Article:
From the summary:
The successful bipartisan effort over the last two decades to reduce state income taxes on working-poor families has stalled and is in danger of reversing. No new states exempted working-poor families of four from income taxes in 2011, and in almost all of the 15 states where such families still pay income taxes, they saw their income taxes increase.
Taxing the incomes of working-poor families runs counter to decades of efforts by policymakers across the political spectrum to help families work their way out of poverty. The federal government has exempted such families from the income tax since the mid-1980s, and a majority of states now do so as well. Since 1991, the number of states with income taxes on working-poor families of four has fallen from 24 to 15, and even in most of the remaining 15 states, the income tax liabilities of these families have declined significantly since the 1990s. Poor families paid income tax bills of several hundred dollars in 2011 in eight states. A two-parent family of four with annual income at the poverty line (which is $23,018 for a family of that size) owed $548 in Alabama, $509 in Illinois, $331 in Hawaii, $274 in Oregon, and $273 in Georgia. Other states levying taxes of more than $200 on families with poverty-level incomes were Indiana, Iowa, and Montana. Such amounts can make a big difference to a family struggling to escape poverty.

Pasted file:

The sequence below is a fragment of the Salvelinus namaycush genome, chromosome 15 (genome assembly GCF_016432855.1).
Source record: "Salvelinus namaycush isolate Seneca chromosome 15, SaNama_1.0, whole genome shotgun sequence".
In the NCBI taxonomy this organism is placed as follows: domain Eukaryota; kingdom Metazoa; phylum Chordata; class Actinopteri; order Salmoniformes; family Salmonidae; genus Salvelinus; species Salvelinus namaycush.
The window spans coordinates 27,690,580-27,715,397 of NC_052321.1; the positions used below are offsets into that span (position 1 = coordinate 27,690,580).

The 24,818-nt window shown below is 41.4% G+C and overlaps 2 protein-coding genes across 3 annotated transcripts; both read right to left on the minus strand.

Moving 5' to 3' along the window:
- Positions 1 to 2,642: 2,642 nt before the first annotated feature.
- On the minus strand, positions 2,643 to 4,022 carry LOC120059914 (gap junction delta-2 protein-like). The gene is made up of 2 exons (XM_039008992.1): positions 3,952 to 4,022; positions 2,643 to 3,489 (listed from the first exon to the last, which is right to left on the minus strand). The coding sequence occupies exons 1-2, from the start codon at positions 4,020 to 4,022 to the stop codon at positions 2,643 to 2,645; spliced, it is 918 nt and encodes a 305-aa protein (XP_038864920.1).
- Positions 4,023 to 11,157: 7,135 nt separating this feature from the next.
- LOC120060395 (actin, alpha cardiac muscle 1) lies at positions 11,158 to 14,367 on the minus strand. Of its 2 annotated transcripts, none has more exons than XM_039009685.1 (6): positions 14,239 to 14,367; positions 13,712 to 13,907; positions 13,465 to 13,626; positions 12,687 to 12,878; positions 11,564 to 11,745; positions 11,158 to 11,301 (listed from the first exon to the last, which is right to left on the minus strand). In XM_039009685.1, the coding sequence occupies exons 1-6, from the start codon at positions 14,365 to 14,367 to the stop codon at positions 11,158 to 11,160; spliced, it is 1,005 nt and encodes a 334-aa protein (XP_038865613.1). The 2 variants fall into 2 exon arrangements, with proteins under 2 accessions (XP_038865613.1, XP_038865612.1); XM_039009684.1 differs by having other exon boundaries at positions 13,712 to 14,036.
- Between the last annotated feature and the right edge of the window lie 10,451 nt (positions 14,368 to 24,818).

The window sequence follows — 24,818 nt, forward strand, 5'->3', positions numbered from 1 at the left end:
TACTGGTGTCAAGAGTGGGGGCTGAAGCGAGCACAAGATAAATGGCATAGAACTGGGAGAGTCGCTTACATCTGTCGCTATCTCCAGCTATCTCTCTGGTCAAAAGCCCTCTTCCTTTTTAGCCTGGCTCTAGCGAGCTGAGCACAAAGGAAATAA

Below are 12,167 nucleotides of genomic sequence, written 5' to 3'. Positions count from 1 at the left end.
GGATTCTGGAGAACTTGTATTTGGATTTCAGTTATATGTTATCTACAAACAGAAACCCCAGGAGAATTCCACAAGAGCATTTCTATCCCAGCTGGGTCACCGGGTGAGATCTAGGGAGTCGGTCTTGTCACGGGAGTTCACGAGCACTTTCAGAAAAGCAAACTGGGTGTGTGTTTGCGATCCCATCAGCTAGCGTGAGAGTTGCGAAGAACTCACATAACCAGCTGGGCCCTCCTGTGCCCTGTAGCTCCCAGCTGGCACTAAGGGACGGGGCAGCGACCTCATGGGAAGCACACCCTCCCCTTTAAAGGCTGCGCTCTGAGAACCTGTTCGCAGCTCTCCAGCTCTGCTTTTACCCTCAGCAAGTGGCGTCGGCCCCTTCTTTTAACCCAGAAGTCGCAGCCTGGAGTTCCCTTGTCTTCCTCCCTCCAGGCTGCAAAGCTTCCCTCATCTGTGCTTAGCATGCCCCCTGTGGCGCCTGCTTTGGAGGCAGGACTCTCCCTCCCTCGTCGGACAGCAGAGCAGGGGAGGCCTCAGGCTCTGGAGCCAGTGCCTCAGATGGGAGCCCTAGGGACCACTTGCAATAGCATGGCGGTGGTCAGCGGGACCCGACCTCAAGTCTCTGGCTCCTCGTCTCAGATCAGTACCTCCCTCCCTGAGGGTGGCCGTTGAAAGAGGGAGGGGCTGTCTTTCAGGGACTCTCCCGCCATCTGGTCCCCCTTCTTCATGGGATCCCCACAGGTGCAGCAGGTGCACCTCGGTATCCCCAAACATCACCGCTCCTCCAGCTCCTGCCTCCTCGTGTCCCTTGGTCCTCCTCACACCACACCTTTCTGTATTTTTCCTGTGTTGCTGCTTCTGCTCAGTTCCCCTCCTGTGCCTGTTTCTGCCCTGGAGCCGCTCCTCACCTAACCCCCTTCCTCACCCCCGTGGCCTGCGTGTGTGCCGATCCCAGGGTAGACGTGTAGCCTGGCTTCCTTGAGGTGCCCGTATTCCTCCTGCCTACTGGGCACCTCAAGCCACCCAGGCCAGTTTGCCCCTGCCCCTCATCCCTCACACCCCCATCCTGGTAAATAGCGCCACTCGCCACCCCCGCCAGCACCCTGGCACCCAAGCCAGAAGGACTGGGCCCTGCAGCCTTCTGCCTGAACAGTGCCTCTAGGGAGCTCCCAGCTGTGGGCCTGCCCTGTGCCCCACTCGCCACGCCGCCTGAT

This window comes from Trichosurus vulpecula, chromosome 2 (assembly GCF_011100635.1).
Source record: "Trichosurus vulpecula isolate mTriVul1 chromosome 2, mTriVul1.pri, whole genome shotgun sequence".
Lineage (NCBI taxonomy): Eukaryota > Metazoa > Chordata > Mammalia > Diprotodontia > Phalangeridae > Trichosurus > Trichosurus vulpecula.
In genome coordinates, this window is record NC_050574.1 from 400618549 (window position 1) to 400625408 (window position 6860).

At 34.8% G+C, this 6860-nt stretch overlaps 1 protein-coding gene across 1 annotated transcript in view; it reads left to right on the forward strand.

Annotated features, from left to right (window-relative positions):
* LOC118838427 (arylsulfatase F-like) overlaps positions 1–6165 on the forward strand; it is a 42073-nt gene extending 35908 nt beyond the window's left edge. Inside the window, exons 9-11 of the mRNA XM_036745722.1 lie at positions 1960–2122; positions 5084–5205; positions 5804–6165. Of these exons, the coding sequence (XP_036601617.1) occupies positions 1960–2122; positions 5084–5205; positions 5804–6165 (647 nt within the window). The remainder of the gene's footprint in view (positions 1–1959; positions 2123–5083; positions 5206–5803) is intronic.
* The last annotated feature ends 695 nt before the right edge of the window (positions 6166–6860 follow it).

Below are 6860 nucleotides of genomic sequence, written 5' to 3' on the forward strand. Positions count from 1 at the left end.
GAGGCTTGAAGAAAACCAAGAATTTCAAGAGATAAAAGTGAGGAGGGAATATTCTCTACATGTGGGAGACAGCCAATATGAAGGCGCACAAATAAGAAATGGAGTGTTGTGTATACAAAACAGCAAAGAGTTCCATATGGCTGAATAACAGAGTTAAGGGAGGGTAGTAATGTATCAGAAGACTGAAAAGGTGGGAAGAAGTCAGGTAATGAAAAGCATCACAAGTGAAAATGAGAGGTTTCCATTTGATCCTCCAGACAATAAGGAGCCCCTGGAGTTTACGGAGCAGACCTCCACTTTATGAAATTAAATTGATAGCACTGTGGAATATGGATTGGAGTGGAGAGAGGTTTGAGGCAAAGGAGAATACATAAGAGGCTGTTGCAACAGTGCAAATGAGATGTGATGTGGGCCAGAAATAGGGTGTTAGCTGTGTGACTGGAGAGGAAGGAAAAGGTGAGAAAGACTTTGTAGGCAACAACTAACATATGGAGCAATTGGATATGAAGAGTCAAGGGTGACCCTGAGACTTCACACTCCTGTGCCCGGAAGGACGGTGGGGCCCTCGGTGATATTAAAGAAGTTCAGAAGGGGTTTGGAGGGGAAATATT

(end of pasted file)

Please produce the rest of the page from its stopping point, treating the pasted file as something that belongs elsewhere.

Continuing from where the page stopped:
Some states went further and levied income tax on working families in severe poverty. Five states — Alabama, Georgia, Illinois, Montana, and Ohio — taxed the income of two-parent families of four earning less than three-quarters of the poverty line, or $17,264. Four states — Alabama, Georgia, Illinois, and Montana — taxed the income of one-parent families of three earning less than three-quarters of the poverty line, or $13,442.
Another 24 states required families of four with income just above the poverty line to pay income tax in 2011. There is strong evidence that even income modestly above the poverty line is often insufficient to meet families’ basic needs, and so there is a strong case to be made for exempting near-poor families as well.